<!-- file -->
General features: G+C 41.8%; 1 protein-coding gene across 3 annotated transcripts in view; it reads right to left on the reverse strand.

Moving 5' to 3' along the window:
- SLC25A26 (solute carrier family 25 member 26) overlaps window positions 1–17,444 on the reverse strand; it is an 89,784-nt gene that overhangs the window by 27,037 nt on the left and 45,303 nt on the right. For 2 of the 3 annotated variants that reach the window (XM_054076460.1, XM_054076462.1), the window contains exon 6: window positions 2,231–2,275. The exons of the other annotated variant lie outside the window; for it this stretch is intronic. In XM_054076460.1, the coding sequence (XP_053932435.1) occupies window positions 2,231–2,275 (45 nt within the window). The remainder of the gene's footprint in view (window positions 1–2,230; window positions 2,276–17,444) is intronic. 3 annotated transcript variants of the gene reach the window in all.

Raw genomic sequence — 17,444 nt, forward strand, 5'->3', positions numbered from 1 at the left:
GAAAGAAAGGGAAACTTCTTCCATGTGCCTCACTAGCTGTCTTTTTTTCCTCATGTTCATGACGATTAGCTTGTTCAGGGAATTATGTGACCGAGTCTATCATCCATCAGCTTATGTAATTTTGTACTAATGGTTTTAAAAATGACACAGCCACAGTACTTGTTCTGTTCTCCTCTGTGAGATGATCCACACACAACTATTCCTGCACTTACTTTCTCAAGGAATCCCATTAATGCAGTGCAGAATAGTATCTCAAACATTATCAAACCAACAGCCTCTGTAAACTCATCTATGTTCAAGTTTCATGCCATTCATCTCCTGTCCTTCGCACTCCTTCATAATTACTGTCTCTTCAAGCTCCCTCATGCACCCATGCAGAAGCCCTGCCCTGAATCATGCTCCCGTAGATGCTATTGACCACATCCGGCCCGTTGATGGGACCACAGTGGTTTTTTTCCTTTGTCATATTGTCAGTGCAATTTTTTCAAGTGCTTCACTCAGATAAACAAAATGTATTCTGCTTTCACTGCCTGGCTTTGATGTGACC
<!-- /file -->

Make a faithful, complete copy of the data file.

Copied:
General features: G+C 41.8%; 1 protein-coding gene across 3 annotated transcripts in view; it reads right to left on the reverse strand.

Moving 5' to 3' along the window:
- SLC25A26 (solute carrier family 25 member 26) overlaps window positions 1–17,444 on the reverse strand; it is an 89,784-nt gene that overhangs the window by 27,037 nt on the left and 45,303 nt on the right. For 2 of the 3 annotated variants that reach the window (XM_054076460.1, XM_054076462.1), the window contains exon 6: window positions 2,231–2,275. The exons of the other annotated variant lie outside the window; for it this stretch is intronic. In XM_054076460.1, the coding sequence (XP_053932435.1) occupies window positions 2,231–2,275 (45 nt within the window). The remainder of the gene's footprint in view (window positions 1–2,230; window positions 2,276–17,444) is intronic. 3 annotated transcript variants of the gene reach the window in all.

Raw genomic sequence — 17,444 nt, forward strand, 5'->3', positions numbered from 1 at the left:
GAAAGAAAGGGAAACTTCTTCCATGTGCCTCACTAGCTGTCTTTTTTTCCTCATGTTCATGACGATTAGCTTGTTCAGGGAATTATGTGACCGAGTCTATCATCCATCAGCTTATGTAATTTTGTACTAATGGTTTTAAAAATGACACAGCCACAGTACTTGTTCTGTTCTCCTCTGTGAGATGATCCACACACAACTATTCCTGCACTTACTTTCTCAAGGAATCCCATTAATGCAGTGCAGAATAGTATCTCAAACATTATCAAACCAACAGCCTCTGTAAACTCATCTATGTTCAAGTTTCATGCCATTCATCTCCTGTCCTTCGCACTCCTTCATAATTACTGTCTCTTCAAGCTCCCTCATGCACCCATGCAGAAGCCCTGCCCTGAATCATGCTCCCGTAGATGCTATTGACCACATCCGGCCCGTTGATGGGACCACAGTGGTTTTTTTCCTTTGTCATATTGTCAGTGCAATTTTTTCAAGTGCTTCACTCAGATAAACAAAATGTATTCTGCTTTCACTGCCTGGCTTTGATGTGACC